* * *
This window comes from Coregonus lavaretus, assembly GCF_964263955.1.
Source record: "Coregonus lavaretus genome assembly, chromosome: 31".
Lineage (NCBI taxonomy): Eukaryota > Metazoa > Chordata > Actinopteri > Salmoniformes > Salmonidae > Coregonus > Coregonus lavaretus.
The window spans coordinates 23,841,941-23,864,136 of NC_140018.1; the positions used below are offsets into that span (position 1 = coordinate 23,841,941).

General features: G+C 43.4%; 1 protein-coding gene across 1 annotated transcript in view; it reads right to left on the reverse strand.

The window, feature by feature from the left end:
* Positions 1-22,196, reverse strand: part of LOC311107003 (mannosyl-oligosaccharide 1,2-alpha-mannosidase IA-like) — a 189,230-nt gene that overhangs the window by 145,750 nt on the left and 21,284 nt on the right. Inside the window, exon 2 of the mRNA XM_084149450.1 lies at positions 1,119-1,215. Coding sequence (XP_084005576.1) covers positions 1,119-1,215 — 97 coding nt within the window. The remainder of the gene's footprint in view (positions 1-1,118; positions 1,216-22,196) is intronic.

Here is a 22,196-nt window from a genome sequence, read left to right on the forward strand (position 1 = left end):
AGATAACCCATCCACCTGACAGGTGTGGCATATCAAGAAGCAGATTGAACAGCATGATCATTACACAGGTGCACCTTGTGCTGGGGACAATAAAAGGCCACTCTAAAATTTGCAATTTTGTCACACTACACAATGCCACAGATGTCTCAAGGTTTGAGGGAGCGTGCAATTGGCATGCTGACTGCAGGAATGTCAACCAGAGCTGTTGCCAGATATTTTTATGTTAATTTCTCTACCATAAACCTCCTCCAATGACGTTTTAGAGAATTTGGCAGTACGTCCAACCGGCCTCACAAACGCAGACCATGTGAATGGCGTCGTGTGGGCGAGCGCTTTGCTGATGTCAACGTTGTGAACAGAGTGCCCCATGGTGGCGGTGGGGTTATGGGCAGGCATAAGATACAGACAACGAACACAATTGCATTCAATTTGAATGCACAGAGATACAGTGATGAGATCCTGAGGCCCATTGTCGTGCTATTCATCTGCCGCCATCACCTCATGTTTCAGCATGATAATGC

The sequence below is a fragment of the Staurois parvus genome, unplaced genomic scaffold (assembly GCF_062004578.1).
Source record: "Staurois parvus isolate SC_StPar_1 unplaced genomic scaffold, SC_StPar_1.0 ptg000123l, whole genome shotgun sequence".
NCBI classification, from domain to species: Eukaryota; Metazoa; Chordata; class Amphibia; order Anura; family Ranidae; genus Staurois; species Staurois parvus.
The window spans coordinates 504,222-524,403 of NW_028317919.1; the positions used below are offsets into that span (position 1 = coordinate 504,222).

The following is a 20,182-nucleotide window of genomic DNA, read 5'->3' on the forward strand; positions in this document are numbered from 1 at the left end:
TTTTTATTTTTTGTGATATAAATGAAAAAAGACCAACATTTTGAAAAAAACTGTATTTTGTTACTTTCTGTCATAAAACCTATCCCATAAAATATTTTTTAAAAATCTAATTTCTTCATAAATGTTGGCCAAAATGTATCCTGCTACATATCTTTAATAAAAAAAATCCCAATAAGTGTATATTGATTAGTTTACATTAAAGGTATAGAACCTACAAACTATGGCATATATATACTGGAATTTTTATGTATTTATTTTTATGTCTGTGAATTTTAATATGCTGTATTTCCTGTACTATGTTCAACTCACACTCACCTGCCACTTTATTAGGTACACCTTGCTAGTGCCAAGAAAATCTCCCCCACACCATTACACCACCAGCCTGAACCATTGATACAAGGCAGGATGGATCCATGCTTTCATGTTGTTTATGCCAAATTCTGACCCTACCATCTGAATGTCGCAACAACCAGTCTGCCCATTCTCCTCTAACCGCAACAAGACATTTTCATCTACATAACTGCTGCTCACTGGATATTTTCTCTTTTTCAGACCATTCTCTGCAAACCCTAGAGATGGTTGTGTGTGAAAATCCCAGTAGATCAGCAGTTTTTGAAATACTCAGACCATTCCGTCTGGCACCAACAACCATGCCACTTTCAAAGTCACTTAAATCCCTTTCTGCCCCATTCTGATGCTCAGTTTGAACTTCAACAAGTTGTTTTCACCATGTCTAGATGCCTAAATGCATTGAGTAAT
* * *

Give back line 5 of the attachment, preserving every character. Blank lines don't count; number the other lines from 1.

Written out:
General features: G+C 43.4%; 1 protein-coding gene across 1 annotated transcript in view; it reads right to left on the reverse strand.